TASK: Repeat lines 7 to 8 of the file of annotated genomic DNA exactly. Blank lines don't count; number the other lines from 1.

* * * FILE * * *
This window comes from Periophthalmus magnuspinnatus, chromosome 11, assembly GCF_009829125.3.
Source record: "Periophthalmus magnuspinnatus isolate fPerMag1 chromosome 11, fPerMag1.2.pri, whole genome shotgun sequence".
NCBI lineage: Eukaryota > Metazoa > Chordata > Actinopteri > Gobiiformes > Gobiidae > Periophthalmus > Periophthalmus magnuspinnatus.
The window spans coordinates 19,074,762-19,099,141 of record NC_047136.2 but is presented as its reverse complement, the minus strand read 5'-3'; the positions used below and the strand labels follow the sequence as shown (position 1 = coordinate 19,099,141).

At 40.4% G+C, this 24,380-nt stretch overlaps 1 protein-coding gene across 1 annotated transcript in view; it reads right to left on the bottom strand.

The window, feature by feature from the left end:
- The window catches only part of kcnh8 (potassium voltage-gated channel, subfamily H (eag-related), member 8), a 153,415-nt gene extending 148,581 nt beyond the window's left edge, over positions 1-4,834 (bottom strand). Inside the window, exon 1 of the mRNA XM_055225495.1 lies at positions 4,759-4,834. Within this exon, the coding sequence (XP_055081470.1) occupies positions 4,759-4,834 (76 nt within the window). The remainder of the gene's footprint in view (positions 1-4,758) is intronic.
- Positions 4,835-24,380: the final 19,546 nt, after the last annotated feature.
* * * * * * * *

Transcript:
- The window catches only part of kcnh8 (potassium voltage-gated channel, subfamily H (eag-related), member 8), a 153,415-nt gene extending 148,581 nt beyond the window's left edge, over positions 1-4,834 (bottom strand). Inside the window, exon 1 of the mRNA XM_055225495.1 lies at positions 4,759-4,834. Within this exon, the coding sequence (XP_055081470.1) occupies positions 4,759-4,834 (76 nt within the window). The remainder of the gene's footprint in view (positions 1-4,758) is intronic.
- Positions 4,835-24,380: the final 19,546 nt, after the last annotated feature.